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Marie Davidson’s new album turns the mirror on herself. "Working Class Woman” is the Montreal-based producer’s fourth and most self-reflective record: it’s a document of her state of mind, a reflection of the past year she’s spent living in Berlin, and a comment on the stresses and strains of operating within the spheres of dance music and club culture. Drawing on those experiences, as well as an array of writers, thinkers and filmmakers who’ve influenced her, Davidson’s response to such difficult moments is to explore her own reaction to them and poke fun. “It comes from my brain, through my own experiences: the suffering and the humour, the fun and the darkness to be Marie Davidson.” It’s an honest document of where she currently stands. As she puts it, “It’s an egotistical album – and I’m okay with that.”
She builds on the dancefloor-minded trajectory charted by her previous record "Adieux Au Dancefloor” [Cititrax / Minimal Wave], which drew praise from the likes of Pitchfork (“a project that indicates exciting and near-exponential growth in her ability as a writer and producer”), The Fader and Resident Advisor, and opened up her sound to a new, wider audience, earning support from peers such as Nina Kraviz and Jessy Lanza. The record is informed by a career which has spanned an ambient-influenced album as Les Momies De Palerme for Montreal’s Constellation label (home to Godspeed! You Black Emperor); her synth-disco styled duo DKMD with David Kristian; and Essaie Pas, signed to DFA, and with whom she’s shaped minimal synth and "cyberpunk coldwave” (the Guardian) sounds into a fresh mould, in partnership with husband and collaborator Pierre Guerineau.
The sound of "Working Class Woman" is more direct than any of her previous outings. She still mines the same influences, from Italo Disco, to proto-industrial and electro, but leadens them with a gut-punching weight, making for a record that’s more visceral than any she’s released before. It’s combined with her characteristically-deployed spoken text – rather than spoken word, which she sees as a distinct tradition – that carries a more darkly humourous edge than before, making observations on both aspects of club culture as well as more oblique critiques of the modern world. It’s a record poised between dark and light. Industrial heaviness is balanced by Davidson’s words; dark, textured soundscapes are counterweighted by statements or observations which never take themselves too seriously. It’s something that’s encapsulated in the driving momentum of ‘So Right’: it matches pared back lyrics with a melodic bassline and bright synths, her words sketching out a euphoric feeling that chimes with the music. It’s the first single from the record, and comes backed by a John Talabot remix, where he slows down the momentum, creating a mellow pace guided a languorous bassline.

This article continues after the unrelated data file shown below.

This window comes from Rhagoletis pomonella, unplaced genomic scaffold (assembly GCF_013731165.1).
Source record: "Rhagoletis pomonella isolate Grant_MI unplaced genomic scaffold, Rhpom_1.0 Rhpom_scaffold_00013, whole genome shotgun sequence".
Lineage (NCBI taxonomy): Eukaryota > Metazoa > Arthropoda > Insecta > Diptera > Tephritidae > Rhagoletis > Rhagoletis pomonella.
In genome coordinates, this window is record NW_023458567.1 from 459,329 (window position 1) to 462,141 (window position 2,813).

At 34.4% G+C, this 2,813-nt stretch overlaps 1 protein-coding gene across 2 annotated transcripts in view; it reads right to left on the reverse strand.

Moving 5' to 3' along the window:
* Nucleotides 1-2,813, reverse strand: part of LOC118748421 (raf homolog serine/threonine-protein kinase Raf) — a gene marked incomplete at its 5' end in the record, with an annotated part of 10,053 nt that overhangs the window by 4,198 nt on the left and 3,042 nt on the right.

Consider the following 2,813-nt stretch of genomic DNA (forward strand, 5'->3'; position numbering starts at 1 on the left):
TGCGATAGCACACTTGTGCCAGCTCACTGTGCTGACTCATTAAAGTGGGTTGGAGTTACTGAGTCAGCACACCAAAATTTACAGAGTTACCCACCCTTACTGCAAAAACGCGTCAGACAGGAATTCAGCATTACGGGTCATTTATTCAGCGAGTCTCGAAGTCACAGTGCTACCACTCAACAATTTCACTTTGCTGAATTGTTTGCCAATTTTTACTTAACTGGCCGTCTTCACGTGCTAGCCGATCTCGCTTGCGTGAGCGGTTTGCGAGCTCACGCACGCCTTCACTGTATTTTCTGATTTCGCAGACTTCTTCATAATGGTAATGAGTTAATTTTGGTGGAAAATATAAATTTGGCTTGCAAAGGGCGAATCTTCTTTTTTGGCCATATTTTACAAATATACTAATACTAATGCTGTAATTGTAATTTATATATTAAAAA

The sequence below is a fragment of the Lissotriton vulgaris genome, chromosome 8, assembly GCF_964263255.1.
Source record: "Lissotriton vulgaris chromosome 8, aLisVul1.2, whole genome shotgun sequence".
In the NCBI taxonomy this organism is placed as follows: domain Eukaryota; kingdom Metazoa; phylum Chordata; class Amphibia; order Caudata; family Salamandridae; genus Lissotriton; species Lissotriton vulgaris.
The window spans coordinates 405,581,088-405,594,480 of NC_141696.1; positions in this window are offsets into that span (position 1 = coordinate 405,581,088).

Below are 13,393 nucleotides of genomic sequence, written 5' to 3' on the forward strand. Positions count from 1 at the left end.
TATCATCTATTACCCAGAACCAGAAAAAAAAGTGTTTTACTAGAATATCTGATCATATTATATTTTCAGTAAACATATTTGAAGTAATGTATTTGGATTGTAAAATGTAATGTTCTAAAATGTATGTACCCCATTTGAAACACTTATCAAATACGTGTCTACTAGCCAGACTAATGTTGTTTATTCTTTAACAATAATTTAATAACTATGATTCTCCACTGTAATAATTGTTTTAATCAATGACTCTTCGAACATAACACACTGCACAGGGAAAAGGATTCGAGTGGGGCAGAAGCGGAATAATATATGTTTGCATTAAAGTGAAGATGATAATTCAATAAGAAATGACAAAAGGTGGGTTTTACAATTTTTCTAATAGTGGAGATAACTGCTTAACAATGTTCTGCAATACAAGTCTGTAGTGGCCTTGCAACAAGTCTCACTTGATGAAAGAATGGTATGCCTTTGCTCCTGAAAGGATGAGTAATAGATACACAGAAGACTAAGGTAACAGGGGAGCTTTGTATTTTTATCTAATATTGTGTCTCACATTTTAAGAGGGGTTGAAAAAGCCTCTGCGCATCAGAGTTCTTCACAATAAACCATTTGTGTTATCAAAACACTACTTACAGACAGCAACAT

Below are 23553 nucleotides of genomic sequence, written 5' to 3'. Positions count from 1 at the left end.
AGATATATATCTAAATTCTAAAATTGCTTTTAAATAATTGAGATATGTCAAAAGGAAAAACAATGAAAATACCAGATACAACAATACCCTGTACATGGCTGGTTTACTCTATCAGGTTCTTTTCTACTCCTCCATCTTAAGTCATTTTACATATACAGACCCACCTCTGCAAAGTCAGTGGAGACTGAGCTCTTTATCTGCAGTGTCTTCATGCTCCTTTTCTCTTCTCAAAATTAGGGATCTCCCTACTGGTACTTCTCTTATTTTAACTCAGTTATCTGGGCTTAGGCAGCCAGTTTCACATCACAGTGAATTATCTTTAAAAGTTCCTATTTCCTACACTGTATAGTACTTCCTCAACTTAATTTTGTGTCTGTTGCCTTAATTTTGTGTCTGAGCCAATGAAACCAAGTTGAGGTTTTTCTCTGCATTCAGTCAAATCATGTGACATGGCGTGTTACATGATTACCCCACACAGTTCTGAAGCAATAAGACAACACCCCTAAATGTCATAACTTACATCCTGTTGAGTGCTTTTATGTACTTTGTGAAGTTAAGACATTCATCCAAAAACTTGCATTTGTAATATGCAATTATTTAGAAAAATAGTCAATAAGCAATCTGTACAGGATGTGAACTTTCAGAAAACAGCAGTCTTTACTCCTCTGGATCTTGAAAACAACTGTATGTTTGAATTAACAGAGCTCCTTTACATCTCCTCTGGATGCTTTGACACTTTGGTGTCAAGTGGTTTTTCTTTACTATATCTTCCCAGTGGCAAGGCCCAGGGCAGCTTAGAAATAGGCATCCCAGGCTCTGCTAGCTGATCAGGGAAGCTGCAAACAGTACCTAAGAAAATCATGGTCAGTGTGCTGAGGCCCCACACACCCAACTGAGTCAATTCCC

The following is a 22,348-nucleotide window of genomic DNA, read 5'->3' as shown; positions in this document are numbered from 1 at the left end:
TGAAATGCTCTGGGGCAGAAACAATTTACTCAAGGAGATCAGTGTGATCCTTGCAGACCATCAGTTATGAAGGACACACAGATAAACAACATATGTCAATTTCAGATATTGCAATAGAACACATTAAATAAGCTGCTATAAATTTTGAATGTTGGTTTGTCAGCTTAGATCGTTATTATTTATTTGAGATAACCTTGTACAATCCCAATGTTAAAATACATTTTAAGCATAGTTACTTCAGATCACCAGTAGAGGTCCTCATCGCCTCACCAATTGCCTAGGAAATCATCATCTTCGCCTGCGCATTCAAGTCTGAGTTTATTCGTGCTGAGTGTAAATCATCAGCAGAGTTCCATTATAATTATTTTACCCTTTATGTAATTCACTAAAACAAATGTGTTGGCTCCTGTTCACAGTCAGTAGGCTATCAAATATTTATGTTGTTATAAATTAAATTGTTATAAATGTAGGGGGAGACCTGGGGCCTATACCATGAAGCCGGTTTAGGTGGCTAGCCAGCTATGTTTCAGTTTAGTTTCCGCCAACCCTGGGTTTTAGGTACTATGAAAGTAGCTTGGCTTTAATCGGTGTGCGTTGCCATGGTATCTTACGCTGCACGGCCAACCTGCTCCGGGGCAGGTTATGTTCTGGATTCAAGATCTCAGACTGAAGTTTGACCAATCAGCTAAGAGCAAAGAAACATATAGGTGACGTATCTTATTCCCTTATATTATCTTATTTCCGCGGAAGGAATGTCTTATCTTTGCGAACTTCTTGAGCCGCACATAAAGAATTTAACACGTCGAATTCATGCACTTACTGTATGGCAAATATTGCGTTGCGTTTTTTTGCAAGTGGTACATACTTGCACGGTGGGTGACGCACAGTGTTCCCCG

In ‘Work It’, she probes her workaholic nature. In her opening spoken line, she declares, “You wanna know how I get away with everything? I work, all the fucking time.” The track is, appropriately, unrelenting: it’s a robotic, jacking groove that’s short but sweet. This track also hints at another influence on the record, which is Davidson's response to her life as a touring musician. Both under her own name, and with Essaie Pas, touring has taken up the best part of her last year and is an experience which she’s found both enriching and draining. Her stops have included Sonar Festival - where she performed her "Bullshit Threshold” show, combining performance, spoken text, video projections and analogue hardware - Primavera, Dekmantel and MUTEK in recent times. On the one hand, her live set is a creative endeavour that feeds back into her music. Playing, and travelling, on her own - which means marshalling a table of gear including sequencers, synths and a mic for her to sing and talk into (as well as transporting them between each of her shows) - allows her to improvise and play each set in a different way to the last. But at the same time, it requires her to project a persona: a demand that can become dispiriting.
Another of the album’s early moments is ‘The Psychologist’, carried by a moody techno swagger that suggests a playfulness evident throughout the record. On ‘Day Dreaming’, soft chimes provide a moment of colourful respite, swirled around with a soft-focus ambience. In contrast, ‘The Tunnel’ is an ominous deep-dive into industrial sound-blasts, where Davidson darkly narrates, “I'm in the tunnel with all the other monsters and it's so messy.” And in ‘Burn Me’, she takes a turn at a more straightforward club rhythm, building up drones, an acid bassline and flashes of percussion into a tense slow-burn.
Part of her response to these difficult scenarios is to turn to writers whose work offers guidance or inspiration. Recently, this has meant the likes of psychologist Alice Miller, physician Gabor Maté and filmmaker Alejandro Jodorowsky (in particular, his book Psychomagic). Their work explores ideas of the self and the ways in which people develop; relating their theories or stories to herself, it’s pushed her to explore the notion of therapy in relation to art and dreams.
In turn, she has filtered her own reflections through their ideas. She’s always reached outward for the diverse influences that have informed her music, touching on big concepts and musical touchstones alike. But it’s with this release that she’s applied the same degree of focus to herself. The album is the product of a personal process: she looks inward to project a more expansive vision to the world.
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